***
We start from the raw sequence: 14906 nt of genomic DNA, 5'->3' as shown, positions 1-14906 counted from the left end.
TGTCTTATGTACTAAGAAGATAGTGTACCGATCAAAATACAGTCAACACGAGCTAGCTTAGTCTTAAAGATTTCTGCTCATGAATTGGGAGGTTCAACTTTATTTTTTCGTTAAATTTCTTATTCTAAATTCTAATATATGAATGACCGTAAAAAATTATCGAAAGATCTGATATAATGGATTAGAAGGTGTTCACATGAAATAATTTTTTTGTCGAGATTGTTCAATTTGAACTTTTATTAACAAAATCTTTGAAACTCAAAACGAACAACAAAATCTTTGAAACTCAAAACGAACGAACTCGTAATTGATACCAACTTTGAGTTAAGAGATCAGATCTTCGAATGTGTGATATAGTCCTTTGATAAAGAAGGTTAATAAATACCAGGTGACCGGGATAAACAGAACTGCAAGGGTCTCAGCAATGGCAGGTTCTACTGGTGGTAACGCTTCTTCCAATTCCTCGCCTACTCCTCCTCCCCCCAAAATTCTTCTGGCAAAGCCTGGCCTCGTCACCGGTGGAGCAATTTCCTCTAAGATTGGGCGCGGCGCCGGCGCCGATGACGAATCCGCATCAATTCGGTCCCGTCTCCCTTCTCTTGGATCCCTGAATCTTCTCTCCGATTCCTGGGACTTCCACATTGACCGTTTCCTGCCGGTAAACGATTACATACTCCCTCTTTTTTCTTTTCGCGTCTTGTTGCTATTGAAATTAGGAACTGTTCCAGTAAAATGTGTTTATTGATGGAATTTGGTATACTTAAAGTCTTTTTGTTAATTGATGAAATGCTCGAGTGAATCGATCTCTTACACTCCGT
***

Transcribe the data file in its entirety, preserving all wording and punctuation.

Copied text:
We start from the raw sequence: 14906 nt of genomic DNA, 5'->3' as shown, positions 1-14906 counted from the left end.
TGTCTTATGTACTAAGAAGATAGTGTACCGATCAAAATACAGTCAACACGAGCTAGCTTAGTCTTAAAGATTTCTGCTCATGAATTGGGAGGTTCAACTTTATTTTTTCGTTAAATTTCTTATTCTAAATTCTAATATATGAATGACCGTAAAAAATTATCGAAAGATCTGATATAATGGATTAGAAGGTGTTCACATGAAATAATTTTTTTGTCGAGATTGTTCAATTTGAACTTTTATTAACAAAATCTTTGAAACTCAAAACGAACAACAAAATCTTTGAAACTCAAAACGAACGAACTCGTAATTGATACCAACTTTGAGTTAAGAGATCAGATCTTCGAATGTGTGATATAGTCCTTTGATAAAGAAGGTTAATAAATACCAGGTGACCGGGATAAACAGAACTGCAAGGGTCTCAGCAATGGCAGGTTCTACTGGTGGTAACGCTTCTTCCAATTCCTCGCCTACTCCTCCTCCCCCCAAAATTCTTCTGGCAAAGCCTGGCCTCGTCACCGGTGGAGCAATTTCCTCTAAGATTGGGCGCGGCGCCGGCGCCGATGACGAATCCGCATCAATTCGGTCCCGTCTCCCTTCTCTTGGATCCCTGAATCTTCTCTCCGATTCCTGGGACTTCCACATTGACCGTTTCCTGCCGGTAAACGATTACATACTCCCTCTTTTTTCTTTTCGCGTCTTGTTGCTATTGAAATTAGGAACTGTTCCAGTAAAATGTGTTTATTGATGGAATTTGGTATACTTAAAGTCTTTTTGTTAATTGATGAAATGCTCGAGTGAATCGATCTCTTACACTCCGT